For the second year in a row Threat Stack has achieved Type 2 SOC 2 Compliance in Security and Availability with zero exceptions. We’re justifiably proud of this accomplishment, which underscores our ongoing commitment to rigorous security standards and our ability to maintain them in our company’s technology, processes, and personnel along with the highest level of security and privacy for our customers.
To an outsider, there’s no apparent difference between our 2017 and 2018 results. Threat Stack is Type 2 SOC 2 compliant in Security and Availability. CHECK AND CHECK. But under the hood, there’s a lot more to the story. The differences between the processes we used in 2017 and the way we optimized these in 2018 are significant, as are the differences in the personnel who took part in the two SOC 2 initiatives. So in this post, we’re going to talk about some of the lessons we learned and the changes we made in order to achieve the same results in an even more rigorous and efficient manner. Read more “Threat Stack Successfully Completes Type 2 SOC 2 Examination With Zero Exceptions — Again!”
Now is a good time to review Threat Stack’s Docker integration in the wake of the recent runc CVE. The headline reporting gets a little hyperbolic, but I still think we should use this as an opportunity to reflect. Containers represent a powerful abstraction for a unit of software. The container abstraction provides some isolation, facilitation, and control, but also some opaqueness. Threat Stack’s solution adds security visibility to your deployment, and our Docker integration provides visibility into your Docker containers.
Threat Stack announced the release of its Docker integration during Amazon’s 2015 re:Invent Conference and has continued to maintain and expand its capabilities in subsequent releases. This feature augments detected host events with Docker information when the Threat Stack agent identifies the event as originating from a container. Augmented information consists of the Docker container ID and the image name. We collect that data with a host-based agent that does not stick some additional agent into each container. Per-container agents would cause performance issues for typically small footprint containers. Our daemon runs in user space and does not hook into the kernel, allowing us to stay lean and lightweight. Let me to explain a bit about how this all works. Read more “How to Identify Threats Within Your Docker Containers”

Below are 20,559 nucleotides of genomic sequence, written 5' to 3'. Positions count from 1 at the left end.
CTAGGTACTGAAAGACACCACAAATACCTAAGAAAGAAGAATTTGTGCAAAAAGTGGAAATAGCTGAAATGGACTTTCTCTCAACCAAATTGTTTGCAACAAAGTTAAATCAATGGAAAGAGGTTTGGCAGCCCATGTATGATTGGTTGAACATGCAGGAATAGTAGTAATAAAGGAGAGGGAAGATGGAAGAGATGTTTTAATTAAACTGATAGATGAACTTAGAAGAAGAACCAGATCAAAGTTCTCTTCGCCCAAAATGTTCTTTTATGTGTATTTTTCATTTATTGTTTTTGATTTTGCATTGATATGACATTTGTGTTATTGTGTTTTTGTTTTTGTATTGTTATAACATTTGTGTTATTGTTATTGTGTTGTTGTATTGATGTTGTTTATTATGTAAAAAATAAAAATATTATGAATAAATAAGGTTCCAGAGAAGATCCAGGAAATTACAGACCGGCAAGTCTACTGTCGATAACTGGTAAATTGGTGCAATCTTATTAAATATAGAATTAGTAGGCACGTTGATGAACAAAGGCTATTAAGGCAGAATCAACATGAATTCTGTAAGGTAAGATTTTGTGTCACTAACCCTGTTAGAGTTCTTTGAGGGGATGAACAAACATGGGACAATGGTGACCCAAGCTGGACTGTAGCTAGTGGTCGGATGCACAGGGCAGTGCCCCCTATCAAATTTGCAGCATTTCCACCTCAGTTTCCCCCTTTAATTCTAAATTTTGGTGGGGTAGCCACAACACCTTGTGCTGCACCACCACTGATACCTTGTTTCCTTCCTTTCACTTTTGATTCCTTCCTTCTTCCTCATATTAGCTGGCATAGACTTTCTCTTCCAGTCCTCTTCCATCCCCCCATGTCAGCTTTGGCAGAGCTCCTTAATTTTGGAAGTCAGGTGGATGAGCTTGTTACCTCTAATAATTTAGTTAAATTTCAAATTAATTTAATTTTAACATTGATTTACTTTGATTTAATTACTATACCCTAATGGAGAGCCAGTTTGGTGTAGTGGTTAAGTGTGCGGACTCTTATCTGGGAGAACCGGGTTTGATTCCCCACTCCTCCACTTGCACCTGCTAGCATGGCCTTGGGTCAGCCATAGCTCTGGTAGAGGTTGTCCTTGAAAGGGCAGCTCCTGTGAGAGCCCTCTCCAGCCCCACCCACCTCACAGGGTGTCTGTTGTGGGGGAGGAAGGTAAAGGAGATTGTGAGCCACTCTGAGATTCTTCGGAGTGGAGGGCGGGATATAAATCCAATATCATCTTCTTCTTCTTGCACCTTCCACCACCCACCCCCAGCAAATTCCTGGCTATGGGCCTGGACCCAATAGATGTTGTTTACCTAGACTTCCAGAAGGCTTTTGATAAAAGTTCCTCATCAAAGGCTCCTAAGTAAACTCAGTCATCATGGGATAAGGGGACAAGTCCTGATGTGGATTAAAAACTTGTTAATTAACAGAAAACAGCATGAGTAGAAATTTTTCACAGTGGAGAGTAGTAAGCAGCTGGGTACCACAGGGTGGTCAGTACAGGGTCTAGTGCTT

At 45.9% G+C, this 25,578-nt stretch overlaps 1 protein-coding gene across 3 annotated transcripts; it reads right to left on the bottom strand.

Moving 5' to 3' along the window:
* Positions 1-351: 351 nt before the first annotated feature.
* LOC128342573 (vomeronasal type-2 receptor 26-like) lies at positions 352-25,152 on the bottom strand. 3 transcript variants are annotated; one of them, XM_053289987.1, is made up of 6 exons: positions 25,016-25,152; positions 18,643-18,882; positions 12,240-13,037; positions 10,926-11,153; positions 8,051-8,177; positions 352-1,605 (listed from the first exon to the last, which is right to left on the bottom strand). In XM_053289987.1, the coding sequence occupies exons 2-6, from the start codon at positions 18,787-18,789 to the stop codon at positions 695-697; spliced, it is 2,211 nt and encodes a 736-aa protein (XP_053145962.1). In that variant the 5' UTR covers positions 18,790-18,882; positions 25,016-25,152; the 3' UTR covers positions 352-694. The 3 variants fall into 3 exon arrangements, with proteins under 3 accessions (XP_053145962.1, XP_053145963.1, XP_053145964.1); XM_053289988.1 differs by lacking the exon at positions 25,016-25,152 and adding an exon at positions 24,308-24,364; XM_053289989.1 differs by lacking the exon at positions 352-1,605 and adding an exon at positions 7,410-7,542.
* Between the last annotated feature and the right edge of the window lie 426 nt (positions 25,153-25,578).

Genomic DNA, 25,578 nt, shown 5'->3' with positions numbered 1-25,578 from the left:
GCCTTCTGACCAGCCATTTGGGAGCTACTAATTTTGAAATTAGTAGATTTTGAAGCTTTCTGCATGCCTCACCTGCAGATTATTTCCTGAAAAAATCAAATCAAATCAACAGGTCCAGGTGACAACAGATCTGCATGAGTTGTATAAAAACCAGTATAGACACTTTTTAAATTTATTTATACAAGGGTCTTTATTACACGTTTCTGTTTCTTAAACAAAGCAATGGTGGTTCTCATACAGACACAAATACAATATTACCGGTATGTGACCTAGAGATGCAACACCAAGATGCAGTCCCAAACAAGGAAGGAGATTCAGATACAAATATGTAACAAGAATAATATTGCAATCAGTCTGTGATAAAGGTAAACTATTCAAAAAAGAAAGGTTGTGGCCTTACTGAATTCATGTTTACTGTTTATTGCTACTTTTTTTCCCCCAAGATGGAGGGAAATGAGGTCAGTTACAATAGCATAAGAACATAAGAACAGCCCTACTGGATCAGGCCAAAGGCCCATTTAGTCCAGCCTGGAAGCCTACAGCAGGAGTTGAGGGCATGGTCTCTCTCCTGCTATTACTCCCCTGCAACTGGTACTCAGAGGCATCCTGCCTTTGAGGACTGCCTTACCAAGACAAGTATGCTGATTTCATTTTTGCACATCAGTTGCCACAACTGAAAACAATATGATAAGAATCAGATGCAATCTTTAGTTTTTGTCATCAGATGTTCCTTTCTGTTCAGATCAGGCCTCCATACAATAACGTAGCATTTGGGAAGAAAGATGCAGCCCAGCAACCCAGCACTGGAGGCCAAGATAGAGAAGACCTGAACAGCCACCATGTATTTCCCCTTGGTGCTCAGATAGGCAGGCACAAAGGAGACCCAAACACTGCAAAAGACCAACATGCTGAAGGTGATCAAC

I like watching great football plays on YouTube, but I especially like watching trick plays where players sell some sort of deception so their opponents take their eyes off the ball. Trick plays make great video clips and can win a football game if deployed at the right moment, but there’s a reason “blocking and tackling” are the fundamental skills, tasks, and roles necessary to function. Trick plays might be able to help a team win a football game, but if you show up without “blocking and tackling,” you’re definitely going to have a bad day. I bring this up because sometimes we confuse the trick plays with the fundamentals, and we do so at our own peril. That does not mean trick plays are bad or not helpful; it just means we can’t forget about the “blocking and tackling.”
These days we hear a lot of hullabaloo about machine learning (ML), and with good reason. However, it’s quickly becoming the “trick play” of security, the flashy new toy that leads people to overlook the “blocking and tackling” fundamentals. Read more “The Difference Between Security Trick Plays and Security Fundamentals”